The Gluten Free Summit is a weeklong online event from November 11-17 that is put on by thedr.com. Signing up for the Summit is free but each day the webinars are only available for free for 24 hours
Today, well known gluten expert, Dr. Alessio Fasano had a 1 hour webinar that blew me away. Although I have seen him speak live 3 times, I’m amazed by how much more is new in research about both Celiac and non-Celiac gluten sensitivity (NCGS). Two statements in particular really made me think.
First, Dr. Fasano made the statement that no human tolerates gluten well. His reasoning is that we only became agrarian creatures 10 000 years ago and in evolution years, this is just a blink. Therefore, our bodies have not yet evolved to healthfully deal with the gluten containing grains. He provided information about several studies for infants to support this including that offering gluten containing cereals to babies between 2-4 months of age actually increased their rate of Celiac Disease sevenfold to over 7%.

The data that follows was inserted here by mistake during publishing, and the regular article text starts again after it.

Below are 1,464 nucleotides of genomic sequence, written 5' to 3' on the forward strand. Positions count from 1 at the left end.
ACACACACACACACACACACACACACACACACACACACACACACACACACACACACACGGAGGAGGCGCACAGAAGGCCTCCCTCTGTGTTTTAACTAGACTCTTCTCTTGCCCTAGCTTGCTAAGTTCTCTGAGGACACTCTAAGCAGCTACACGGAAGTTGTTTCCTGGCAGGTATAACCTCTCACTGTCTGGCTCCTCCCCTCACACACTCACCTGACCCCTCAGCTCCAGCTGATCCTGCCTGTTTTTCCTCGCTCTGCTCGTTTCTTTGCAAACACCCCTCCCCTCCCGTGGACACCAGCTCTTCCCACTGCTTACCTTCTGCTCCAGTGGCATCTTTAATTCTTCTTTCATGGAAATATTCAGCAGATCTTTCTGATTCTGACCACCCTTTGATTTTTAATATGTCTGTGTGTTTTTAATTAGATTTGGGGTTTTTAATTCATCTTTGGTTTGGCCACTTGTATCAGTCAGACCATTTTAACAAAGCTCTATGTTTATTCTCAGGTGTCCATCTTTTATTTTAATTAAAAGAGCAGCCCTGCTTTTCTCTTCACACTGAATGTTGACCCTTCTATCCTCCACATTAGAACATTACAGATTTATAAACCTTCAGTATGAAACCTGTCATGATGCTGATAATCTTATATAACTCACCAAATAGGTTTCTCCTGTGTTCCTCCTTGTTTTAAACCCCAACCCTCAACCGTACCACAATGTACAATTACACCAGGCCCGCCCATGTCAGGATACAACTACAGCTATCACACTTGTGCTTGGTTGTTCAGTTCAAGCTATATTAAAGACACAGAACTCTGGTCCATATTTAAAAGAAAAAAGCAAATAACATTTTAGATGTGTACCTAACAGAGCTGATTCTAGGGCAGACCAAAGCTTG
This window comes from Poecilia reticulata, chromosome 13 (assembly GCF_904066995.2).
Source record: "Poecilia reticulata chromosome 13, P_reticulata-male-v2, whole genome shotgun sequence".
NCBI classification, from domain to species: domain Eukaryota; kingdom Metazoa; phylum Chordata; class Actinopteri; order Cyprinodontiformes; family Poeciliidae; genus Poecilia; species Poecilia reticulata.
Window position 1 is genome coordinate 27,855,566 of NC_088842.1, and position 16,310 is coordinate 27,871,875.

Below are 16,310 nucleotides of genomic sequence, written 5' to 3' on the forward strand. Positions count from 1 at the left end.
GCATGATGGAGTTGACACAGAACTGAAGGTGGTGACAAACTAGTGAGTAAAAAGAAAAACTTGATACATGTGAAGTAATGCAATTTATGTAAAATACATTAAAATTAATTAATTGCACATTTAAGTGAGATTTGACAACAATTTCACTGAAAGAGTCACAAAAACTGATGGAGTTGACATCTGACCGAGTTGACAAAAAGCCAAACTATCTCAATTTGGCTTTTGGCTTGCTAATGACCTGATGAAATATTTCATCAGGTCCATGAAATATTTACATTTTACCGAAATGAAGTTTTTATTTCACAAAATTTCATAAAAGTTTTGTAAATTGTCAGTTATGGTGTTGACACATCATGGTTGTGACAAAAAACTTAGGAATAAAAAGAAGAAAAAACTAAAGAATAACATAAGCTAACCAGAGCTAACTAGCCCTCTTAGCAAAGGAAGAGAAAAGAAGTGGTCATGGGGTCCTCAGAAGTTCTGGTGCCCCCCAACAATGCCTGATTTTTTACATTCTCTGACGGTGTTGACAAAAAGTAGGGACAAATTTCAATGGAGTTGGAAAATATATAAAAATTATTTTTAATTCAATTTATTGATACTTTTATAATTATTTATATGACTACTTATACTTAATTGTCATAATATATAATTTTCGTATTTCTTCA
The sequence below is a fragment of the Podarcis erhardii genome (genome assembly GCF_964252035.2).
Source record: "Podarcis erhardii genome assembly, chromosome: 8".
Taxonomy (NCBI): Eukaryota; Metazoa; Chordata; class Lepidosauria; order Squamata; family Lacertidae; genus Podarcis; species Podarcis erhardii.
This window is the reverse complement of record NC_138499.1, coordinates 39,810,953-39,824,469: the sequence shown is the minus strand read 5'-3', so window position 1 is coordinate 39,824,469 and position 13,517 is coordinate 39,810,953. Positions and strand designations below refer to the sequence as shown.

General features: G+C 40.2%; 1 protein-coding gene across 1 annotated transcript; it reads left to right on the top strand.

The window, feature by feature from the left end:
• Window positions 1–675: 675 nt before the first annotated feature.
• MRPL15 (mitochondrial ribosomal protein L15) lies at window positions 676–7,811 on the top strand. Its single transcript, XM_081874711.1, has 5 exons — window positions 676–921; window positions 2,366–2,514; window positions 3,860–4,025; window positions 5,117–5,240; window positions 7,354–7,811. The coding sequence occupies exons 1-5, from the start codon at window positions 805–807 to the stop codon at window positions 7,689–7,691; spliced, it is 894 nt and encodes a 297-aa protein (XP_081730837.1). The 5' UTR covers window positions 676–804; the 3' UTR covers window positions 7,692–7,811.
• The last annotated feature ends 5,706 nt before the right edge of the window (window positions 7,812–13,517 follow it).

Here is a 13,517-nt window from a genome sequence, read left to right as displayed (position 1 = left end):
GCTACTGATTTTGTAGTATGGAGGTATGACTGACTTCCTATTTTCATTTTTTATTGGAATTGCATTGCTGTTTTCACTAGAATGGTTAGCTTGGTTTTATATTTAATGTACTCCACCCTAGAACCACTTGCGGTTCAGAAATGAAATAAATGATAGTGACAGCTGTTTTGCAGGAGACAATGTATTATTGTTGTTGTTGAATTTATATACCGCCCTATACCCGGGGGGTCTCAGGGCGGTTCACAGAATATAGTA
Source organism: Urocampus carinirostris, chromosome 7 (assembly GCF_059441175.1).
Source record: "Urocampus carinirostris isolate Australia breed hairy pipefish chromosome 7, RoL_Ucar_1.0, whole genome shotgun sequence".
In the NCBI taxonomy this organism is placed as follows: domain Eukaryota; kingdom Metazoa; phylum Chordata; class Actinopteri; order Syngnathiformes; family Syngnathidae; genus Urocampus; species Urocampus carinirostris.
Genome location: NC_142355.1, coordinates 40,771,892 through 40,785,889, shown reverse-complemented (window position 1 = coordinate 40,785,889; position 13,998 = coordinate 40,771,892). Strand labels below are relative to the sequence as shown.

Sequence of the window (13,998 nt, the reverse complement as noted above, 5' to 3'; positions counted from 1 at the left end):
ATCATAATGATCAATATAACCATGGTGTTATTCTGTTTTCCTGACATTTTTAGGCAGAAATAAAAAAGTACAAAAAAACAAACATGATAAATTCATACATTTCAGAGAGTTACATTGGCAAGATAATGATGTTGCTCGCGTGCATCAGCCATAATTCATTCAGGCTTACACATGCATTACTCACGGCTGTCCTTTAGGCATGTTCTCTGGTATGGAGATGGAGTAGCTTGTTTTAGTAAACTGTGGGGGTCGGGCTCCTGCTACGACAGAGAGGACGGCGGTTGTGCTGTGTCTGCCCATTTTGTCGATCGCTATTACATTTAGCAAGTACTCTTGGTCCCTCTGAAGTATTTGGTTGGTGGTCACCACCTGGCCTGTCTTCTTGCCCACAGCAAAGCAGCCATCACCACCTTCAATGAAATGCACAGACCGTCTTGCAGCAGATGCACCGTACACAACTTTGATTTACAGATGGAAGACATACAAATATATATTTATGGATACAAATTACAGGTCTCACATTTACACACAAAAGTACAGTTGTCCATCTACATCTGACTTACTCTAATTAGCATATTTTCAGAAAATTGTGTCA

The second statement was that for overall health, the biggest factor for any human is their gastrointestinal biome. This is the range of over 1 000 types of bacterium that we have in our gut that helps protect us in many ways. Given that the gut is linked to so many other systems in our body (including hormones and brain function) that a gut that is inflamed and not function correctly with all of the bacterium has a profound effect on how well we function overall. Dr. Fasano also links it to the explosion in autoimmune disorders including type I diabetes and MS.
Given that in the early 2000s, Dr. Fasano and his team at the Center for Celiac Research at Massachusetts General Hospital and Hospital for Children, were treated with great skepticism for their view on gut health and leaky gut and now it is accepted science, I take his theories very seriously.
I knowingly ate gluten (despite my NCGS) on Sunday and am now paying the price dearly. Dr. Fasano’s findings will also make me think twice about the studies he mentioned for those who have gluten exposure/inflammation and the long term health consequences for even those who get exposure only once a month (knowingly or otherwise). Being a non-Celiac made me think that it wouldn’t be a big deal to cheat every so often. I definitely know differently now and if I stray, you have permission to link me back to this blog post!